You might recognise the iconic blue logo seen on boxes of life-saving supplies and tents around the world.

UNICEF was established in the aftermath of World War II to help children in crisis. We are the world’s leading children’s charity working in more than 190 countries to protect and improve the lives of every child.  

But did you know we support children in our own backyard?  

From the cities to rural Australia, we stand up for the rights of all children and young people. We partner with local, community-led organisations to help the most vulnerable children to not only survive but thrive for years to come. Here are three ways we support children in Australia.  
 

1. Ready for a life-time of learning 

Left, Deandra at work as an Indi Kindi educator and right, children eat a healthy snack. © Moriarty Foundation/ Lister and Moriarty Foundation/Quilliam

The first day of school is one of the most memorable and exciting days of a child and parent's life. But we know that the years leading up to this day is critical. Early childhood education sets the foundation for a child’s learning journey.  

Children enrolled in at least one year of pre-primary education are more likely to develop the critical skills they need to succeed in school and less likely to repeat grades or drop out. 

However, across Australia limited access to early childhood education is leaving some kids behind, especially Aboriginal and Torres Strait Islander children.   
 
In 2018, only 86 per cent of Indigenous four-year‑olds were enrolled in early childhood education compared with 91 per cent of non‑Indigenous children, according to the 2020 Closing the Gap Report.  
 
To help close this gap, UNICEF Australia partnered with Moriarty Foundation to expand their acclaimed early childhood education program. Indi Kindi gives children in remote communities under the age of five the best start to life by integrating education, health and wellbeing.   

Garrawa woman Deandra and her family live in Borroloola, in the Northern Territory – one of the most disadvantaged and remote communities in Australia. As a mother and educator, Deandra understands the importance of early learning.

“When we drive around the community, the kids get excited, they come running and say ‘Indi Kindi is coming!’ They try to get on the bus, and I have to tell them to wait so we can open the doors,” says the Indi Kindi educator.   
 
“Every morning I see their smiling faces and it makes me happy. The young mums see us as an inspiration as we are teaching their kids.”  

 

2. An opportunity to speak up

UNICEF Australia Young Ambassador Franklin Hooper speaks with Mr Peter Khalil MP, Labor Member for Wills at Parliament House, Canberra. © UNICEF Australia/Moran
 
"I wanted to expand that reach and 
listen to more young people.
Every child and young person has the right to participate and have their opinions included in decision-making processes that affect to their lives, according to Article 12 of the UN Convention of the Rights of the Child. 

UNICEF is dedicated to listening to and lifting up the voices of children and young people from across the world and here at home in Australia.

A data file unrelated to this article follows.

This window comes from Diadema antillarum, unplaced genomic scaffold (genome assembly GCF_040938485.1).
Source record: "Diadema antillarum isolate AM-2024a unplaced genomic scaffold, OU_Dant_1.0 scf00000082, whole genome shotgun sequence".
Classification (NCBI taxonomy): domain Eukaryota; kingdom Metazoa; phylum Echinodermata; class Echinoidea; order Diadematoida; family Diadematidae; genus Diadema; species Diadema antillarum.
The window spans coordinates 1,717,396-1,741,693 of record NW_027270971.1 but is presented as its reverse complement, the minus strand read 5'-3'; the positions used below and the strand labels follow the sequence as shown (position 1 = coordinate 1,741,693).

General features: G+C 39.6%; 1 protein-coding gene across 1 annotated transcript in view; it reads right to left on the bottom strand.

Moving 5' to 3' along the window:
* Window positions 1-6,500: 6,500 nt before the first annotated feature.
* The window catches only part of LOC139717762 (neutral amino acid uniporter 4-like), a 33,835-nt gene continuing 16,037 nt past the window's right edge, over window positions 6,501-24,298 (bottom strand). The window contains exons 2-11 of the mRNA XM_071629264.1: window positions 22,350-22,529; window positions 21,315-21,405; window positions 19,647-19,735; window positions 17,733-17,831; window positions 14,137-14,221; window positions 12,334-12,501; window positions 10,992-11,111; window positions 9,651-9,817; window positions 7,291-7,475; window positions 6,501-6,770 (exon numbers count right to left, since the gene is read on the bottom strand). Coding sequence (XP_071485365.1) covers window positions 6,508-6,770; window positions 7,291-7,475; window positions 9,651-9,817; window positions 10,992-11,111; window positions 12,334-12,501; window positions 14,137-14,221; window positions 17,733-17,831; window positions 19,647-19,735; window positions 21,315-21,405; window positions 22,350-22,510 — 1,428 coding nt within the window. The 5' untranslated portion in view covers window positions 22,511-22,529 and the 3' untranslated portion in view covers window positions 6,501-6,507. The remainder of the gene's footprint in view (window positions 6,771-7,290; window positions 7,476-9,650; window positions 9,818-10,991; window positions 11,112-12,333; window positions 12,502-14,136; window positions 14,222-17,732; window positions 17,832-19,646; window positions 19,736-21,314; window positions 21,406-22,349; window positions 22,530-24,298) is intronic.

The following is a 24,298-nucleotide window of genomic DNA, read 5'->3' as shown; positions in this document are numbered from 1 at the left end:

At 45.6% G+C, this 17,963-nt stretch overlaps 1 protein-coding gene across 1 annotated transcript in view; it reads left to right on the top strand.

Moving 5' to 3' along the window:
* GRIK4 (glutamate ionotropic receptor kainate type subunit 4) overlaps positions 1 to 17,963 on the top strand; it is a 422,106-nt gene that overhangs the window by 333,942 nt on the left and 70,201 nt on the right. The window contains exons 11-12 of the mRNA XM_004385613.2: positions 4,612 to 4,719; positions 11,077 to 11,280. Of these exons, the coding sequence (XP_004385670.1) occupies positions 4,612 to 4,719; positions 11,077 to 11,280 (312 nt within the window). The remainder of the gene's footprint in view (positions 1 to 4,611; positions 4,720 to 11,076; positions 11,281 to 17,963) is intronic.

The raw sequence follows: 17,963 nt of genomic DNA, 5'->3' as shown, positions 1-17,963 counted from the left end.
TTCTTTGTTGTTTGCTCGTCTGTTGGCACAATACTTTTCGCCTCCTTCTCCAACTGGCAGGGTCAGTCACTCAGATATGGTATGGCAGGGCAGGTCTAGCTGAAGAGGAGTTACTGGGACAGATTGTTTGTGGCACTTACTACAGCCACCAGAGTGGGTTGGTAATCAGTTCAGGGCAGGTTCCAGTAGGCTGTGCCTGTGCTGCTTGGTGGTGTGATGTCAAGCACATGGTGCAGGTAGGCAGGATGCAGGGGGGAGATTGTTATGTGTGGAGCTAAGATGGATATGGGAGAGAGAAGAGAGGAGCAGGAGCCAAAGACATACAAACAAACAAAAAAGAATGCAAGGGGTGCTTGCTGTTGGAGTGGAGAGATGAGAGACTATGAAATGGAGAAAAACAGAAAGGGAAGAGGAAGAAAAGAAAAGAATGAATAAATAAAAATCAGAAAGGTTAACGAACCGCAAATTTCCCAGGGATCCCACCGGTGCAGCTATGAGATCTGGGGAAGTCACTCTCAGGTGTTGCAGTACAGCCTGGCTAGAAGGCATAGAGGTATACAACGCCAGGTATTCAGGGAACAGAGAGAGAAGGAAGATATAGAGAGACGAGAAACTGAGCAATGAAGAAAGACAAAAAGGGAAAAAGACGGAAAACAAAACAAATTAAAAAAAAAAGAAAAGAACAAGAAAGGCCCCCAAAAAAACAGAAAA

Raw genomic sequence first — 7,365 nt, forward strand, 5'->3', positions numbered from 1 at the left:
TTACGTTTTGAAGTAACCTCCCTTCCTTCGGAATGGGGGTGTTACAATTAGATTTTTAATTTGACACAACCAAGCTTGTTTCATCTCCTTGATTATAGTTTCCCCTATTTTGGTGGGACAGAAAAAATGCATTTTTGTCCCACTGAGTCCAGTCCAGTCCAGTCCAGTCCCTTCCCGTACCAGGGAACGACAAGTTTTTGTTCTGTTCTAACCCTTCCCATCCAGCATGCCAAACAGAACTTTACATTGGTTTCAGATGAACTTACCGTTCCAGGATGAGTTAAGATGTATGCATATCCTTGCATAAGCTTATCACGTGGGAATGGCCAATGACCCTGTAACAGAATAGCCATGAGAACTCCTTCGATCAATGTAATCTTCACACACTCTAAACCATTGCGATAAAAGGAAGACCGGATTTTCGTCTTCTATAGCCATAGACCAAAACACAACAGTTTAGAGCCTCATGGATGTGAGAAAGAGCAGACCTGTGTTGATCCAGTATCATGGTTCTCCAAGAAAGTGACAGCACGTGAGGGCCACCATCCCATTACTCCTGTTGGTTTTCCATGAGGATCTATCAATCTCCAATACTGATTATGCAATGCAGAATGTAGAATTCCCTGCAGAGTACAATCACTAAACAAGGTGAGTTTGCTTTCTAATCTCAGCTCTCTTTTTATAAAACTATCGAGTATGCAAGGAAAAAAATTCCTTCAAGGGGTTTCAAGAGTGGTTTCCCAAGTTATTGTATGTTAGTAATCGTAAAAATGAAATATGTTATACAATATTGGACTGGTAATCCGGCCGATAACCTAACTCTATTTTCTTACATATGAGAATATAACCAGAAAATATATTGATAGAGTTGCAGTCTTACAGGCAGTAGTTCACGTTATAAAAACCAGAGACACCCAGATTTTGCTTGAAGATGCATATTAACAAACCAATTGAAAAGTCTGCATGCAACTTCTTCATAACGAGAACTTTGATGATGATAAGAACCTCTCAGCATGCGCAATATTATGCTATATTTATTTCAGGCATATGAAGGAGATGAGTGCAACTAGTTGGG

Each year, UNICEF Australia Young Ambassadors meet with thousands of children and young people in their communities to find out what matters to them. They then raise these issues with our nation’s key decision-makers to create meaningful change.  

Former Young Ambassador Franklin Hooper joined the program to gain experience in talking to young people. 

“I’d been doing activism in my local community and I’ve been listening to people in my local community,” he says. 

“I wanted to expand that reach and listen to more young people, learn more about what life is like for young people in Australia and then really make a difference with that knowledge.” 

From climate change to mental health, children and young people have opinions that deserve to be listened to. 
 

3. Recovering from crises

Children play at the showgrounds in a southern New South Wales town where they are camping after being evacuated from nearby sites affected by bushfires in December 2019. UNICEF/Davey/AFP
When years of drought, coupled with heatwaves and extreme weather conditions, led to the bushfire season of 2019/2020, two in five Australian children were impacted.  

For children and young people, the consequence of trauma during emergencies can change the trajectory of their lives, impacting mental health, education, and employment, in both the short and long term. 

With our decades of experience caring for children impacted by natural disasters and crises internationally – and helping them to return to their lives – we knew we had to act. When disaster strikes, UNICEF is there. 

In response, we partnered with Royal Far West – a local organisation supporting the health and wellbeing of children in rural and remote communities.  

Together, we are working to ensure children affected by the bushfires receive appropriate psychosocial and mental health support. So far, we have reached 99 children with telecare therapy and supported more than 30 communities across New South Wales. 

Every child in Australia deserves a fair chance. UNICEF Australia works with local community partners reach the most vulnerable children in Australia. Together, we can be there for children, no matter what.  
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